Taste Buds, what do they do?
What would life be like if we couldn’t taste anything? It wouldn’t matter if you drank coffee or orange juice – they would just be flavorless liquids. The only difference between chocolate and Brussels sprouts would be texture. Eating wouldn’t be nearly as fun, so the restaurants and markets you love probably wouldn’t exist. Taste is a big part of our lives, each and every day.
The primary organ responsible for our sense of taste is the tongue, but you knew that. What you may not know is, the tongue is made up of eight muscles and has up to 10,000 taste buds. Each taste bud features microvillae, microscopic hair-like structures that send information about flavor to the brain.
Taste buds are located on the little bumps on our tongue, which are called papillae. Various parts of our tongue hold taste buds that sense five flavors: sweet, sour, bitter, salty, and umami. What the heck is umami? It’s a type of taste that was officially recognized in 1985. Umami describes the taste of glutamates, which have a brothy or meaty flavor.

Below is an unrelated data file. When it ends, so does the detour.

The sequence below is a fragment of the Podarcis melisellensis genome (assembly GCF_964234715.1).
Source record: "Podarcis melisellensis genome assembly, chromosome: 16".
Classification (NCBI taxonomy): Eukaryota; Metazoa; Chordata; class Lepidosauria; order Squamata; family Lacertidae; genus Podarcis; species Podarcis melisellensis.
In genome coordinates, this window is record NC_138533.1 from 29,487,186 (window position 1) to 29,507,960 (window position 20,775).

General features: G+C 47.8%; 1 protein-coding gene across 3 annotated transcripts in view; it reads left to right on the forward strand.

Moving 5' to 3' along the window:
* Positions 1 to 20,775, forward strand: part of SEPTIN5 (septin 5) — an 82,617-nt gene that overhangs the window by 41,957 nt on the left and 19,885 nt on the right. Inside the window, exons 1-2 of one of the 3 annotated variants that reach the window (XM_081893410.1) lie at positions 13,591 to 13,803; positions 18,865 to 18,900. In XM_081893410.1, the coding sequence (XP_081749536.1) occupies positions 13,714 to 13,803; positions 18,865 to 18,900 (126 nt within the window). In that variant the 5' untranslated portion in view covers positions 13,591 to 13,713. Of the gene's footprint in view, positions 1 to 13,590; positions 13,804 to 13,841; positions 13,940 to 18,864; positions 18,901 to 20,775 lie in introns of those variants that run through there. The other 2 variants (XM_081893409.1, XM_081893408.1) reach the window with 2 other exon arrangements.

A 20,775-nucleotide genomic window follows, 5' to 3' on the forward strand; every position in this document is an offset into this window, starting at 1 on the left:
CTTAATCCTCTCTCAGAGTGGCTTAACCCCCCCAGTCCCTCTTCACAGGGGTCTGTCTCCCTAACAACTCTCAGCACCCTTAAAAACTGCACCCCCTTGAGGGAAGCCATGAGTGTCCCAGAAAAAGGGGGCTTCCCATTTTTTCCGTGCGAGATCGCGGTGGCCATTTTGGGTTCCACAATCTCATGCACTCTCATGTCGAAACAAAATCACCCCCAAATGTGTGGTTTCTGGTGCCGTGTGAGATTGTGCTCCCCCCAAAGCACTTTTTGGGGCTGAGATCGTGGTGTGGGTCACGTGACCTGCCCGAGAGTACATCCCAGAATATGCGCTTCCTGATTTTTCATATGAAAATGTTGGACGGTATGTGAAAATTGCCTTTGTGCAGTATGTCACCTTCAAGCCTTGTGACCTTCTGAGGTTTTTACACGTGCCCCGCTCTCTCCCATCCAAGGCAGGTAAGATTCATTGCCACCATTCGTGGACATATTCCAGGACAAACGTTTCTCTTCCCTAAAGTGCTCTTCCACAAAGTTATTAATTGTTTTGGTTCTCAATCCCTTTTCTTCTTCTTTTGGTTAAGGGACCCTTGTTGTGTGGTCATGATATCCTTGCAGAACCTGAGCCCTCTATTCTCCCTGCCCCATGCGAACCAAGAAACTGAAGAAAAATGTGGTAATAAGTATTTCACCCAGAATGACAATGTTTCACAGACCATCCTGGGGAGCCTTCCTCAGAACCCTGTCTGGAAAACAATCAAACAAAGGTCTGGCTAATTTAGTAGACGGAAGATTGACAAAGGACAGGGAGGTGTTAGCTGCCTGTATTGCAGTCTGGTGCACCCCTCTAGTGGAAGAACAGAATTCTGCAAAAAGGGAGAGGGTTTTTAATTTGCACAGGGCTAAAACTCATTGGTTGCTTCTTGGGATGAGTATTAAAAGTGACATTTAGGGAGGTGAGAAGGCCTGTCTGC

Every few weeks, we produce new taste buds. So when you burn your tongue and seem to lose your sense of taste in that area for awhile, you’ll probably regain the sense fairly quickly. The older we get, the fewer taste buds we regenerate, so at some point, you’ll lose the acute sense of taste you have in your youth. Having a stuffy nose can also interfere with taste because olfactory senses factor into how foods and drinks taste. Smoking, too, can dull the sense of taste.
At checkups, Dr. Fondriest will closely inspect your tongue. He’ll look for lesions that may indicate oral cancer. If you notice any problems with your tongue, be sure to tell Dr. Fondriest during your visit!
Lake Forest Dental Arts serves patients from Lake Forest, as well as the greater Chicago area. Dr. Fondriest is a general dentist offering preventive, restorative, and cosmetic dentistry. Call today to schedule your checkup, consultation, or second-opinion visit.